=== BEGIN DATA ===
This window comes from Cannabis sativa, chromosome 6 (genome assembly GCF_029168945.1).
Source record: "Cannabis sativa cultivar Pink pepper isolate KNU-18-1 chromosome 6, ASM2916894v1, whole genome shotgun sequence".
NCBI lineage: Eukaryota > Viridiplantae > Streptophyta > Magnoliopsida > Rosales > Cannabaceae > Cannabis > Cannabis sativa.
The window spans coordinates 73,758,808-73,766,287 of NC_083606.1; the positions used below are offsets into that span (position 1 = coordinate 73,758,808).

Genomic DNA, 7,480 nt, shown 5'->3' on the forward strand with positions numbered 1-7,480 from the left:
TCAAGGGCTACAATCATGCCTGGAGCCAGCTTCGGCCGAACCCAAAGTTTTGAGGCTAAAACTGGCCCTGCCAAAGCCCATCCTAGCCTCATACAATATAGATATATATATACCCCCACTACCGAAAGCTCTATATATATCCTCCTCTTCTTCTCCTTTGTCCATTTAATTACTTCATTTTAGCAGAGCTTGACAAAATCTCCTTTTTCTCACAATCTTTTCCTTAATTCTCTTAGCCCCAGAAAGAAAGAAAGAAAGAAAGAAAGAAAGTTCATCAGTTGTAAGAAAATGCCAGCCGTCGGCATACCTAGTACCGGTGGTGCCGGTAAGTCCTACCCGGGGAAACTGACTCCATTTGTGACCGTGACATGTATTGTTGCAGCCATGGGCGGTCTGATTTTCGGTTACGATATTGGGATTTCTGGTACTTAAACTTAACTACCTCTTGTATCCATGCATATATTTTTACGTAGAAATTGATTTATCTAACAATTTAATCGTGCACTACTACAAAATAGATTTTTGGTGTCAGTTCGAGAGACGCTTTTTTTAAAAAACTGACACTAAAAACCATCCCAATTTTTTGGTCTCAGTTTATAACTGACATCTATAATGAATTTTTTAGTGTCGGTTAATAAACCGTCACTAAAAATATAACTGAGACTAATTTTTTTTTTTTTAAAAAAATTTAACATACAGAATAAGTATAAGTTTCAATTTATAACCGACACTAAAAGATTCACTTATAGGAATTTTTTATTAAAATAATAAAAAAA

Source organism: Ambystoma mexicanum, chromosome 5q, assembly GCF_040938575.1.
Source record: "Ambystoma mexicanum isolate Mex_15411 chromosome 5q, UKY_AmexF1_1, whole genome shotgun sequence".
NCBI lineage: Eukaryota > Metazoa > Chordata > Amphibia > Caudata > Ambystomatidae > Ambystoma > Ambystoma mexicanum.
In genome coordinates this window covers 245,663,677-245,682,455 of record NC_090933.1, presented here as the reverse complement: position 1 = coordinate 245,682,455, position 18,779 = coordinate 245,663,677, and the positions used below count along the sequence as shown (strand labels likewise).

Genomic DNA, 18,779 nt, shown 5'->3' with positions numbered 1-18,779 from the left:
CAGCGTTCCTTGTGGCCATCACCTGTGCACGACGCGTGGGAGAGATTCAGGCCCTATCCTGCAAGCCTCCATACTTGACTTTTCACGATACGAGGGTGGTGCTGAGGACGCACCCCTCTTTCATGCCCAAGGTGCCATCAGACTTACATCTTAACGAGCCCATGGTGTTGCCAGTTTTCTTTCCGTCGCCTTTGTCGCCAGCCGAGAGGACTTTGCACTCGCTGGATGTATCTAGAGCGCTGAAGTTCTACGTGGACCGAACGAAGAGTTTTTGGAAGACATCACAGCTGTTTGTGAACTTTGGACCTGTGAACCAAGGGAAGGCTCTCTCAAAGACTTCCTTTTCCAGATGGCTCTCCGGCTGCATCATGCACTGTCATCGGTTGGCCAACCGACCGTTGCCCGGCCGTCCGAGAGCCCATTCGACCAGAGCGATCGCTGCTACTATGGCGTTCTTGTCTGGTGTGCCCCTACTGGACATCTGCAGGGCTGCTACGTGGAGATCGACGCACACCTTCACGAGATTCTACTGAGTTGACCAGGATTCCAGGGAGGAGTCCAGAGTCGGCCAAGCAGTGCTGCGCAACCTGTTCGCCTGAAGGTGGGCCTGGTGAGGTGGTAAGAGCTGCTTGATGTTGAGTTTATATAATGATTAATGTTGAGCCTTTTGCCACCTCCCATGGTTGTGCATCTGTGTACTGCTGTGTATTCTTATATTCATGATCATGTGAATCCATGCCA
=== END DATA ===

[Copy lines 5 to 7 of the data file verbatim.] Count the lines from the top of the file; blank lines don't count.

Genomic DNA, 7,480 nt, shown 5'->3' on the forward strand with positions numbered 1-7,480 from the left:
TCAAGGGCTACAATCATGCCTGGAGCCAGCTTCGGCCGAACCCAAAGTTTTGAGGCTAAAACTGGCCCTGCCAAAGCCCATCCTAGCCTCATACAATATAGATATATATATACCCCCACTACCGAAAGCTCTATATATATCCTCCTCTTCTTCTCCTTTGTCCATTTAATTACTTCATTTTAGCAGAGCTTGACAAAATCTCCTTTTTCTCACAATCTTTTCCTTAATTCTCTTAGCCCCAGAAAGAAAGAAAGAAAGAAAGAAAGAAAGTTCATCAGTTGTAAGAAAATGCCAGCCGTCGGCATACCTAGTACCGGTGGTGCCGGTAAGTCCTACCCGGGGAAACTGACTCCATTTGTGACCGTGACATGTATTGTTGCAGCCATGGGCGGTCTGATTTTCGGTTACGATATTGGGATTTCTGGTACTTAAACTTAACTACCTCTTGTATCCATGCATATATTTTTACGTAGAAATTGATTTATCTAACAATTTAATCGTGCACTACTACAAAATAGATTTTTGGTGTCAGTTCGAGAGACGCTTTTTTTAAAAAACTGACACTAAAAACCATCCCAATTTTTTGGTCTCAGTTTATAACTGACATCTATAATGAATTTTTTAGTGTCGGTTAATAAACCGTCACTAAAAATATAACTGAGACTAATTTTTTTTTTTTTAAAAAAATTTAACATACAGAATAAGTATAAGTTTCAATTTATAACCGACACTAAAAGATTCACTTATAGGAATTTTTTATTAAAATAATAAAAAAA

Source organism: Ambystoma mexicanum, chromosome 5q, assembly GCF_040938575.1.